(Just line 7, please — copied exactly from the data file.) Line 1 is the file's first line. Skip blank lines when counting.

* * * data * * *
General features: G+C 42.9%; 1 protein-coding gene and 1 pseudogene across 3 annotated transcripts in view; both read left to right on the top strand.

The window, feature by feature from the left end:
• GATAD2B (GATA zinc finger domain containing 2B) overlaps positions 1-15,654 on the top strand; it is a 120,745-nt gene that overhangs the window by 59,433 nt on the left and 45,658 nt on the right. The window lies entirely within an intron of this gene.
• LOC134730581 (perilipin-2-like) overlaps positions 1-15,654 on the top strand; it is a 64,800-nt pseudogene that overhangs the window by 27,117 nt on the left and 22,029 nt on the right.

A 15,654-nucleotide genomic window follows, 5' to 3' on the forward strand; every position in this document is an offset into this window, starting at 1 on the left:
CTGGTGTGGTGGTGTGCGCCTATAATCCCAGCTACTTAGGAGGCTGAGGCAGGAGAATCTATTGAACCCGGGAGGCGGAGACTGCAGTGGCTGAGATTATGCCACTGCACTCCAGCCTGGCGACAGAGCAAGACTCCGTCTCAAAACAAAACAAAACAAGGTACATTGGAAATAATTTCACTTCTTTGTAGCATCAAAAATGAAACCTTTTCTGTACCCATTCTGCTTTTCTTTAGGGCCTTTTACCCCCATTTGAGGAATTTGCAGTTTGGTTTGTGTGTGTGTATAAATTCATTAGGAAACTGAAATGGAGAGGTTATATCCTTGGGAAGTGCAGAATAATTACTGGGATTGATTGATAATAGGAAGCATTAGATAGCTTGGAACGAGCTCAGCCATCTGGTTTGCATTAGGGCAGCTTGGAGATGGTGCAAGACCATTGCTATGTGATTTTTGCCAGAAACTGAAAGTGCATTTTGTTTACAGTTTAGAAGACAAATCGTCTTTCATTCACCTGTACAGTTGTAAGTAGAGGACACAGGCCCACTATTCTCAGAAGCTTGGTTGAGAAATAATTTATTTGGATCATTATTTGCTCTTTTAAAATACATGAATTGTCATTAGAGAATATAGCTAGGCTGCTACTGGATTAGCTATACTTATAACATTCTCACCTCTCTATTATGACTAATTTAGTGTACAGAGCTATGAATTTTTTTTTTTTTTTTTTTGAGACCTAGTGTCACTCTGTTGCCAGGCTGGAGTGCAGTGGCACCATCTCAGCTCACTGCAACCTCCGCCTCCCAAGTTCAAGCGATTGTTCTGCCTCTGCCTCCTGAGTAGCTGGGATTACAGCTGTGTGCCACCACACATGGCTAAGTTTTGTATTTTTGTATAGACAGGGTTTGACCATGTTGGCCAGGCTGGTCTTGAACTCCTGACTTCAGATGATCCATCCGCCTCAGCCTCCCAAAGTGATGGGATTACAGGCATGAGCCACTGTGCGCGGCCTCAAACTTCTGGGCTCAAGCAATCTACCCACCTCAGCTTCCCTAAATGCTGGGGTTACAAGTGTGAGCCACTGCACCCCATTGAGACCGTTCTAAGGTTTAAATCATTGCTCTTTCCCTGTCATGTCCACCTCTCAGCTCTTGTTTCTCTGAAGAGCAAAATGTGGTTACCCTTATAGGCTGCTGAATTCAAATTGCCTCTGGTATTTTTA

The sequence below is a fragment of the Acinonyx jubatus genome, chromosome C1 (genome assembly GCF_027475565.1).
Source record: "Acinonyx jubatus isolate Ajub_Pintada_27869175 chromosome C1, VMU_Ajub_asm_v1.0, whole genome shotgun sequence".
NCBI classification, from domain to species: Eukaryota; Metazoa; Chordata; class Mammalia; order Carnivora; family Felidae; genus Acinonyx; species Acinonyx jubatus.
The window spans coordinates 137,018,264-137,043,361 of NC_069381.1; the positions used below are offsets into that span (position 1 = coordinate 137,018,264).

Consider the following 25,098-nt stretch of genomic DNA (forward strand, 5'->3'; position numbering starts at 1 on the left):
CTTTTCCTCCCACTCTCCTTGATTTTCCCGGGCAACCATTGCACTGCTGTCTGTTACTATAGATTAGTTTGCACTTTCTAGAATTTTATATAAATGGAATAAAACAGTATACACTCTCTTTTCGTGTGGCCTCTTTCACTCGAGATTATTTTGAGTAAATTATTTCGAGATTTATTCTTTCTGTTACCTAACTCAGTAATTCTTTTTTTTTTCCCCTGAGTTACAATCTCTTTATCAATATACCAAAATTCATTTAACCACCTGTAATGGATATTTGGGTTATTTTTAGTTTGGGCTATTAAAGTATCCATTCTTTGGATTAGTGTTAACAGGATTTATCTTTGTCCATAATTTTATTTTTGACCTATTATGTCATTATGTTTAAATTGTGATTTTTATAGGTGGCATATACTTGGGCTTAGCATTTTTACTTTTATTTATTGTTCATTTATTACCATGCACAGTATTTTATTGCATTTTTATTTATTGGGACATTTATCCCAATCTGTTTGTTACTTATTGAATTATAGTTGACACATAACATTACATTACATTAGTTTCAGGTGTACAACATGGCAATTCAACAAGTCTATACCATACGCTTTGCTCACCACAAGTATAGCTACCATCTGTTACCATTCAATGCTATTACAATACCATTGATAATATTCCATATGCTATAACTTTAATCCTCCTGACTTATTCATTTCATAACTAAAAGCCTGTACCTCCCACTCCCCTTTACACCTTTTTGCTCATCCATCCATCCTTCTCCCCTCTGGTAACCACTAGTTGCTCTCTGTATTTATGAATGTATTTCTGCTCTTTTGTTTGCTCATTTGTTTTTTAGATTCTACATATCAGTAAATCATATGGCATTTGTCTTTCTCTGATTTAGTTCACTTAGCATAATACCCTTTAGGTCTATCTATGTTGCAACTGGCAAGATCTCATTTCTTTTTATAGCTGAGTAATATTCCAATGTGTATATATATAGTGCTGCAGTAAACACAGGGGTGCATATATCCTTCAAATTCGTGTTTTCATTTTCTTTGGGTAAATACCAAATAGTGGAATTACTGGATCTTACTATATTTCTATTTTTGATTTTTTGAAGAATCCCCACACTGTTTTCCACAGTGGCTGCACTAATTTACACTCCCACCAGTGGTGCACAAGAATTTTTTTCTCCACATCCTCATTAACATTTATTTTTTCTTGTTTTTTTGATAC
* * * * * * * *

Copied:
The sequence below is a fragment of the Acinonyx jubatus genome, chromosome C1 (genome assembly GCF_027475565.1).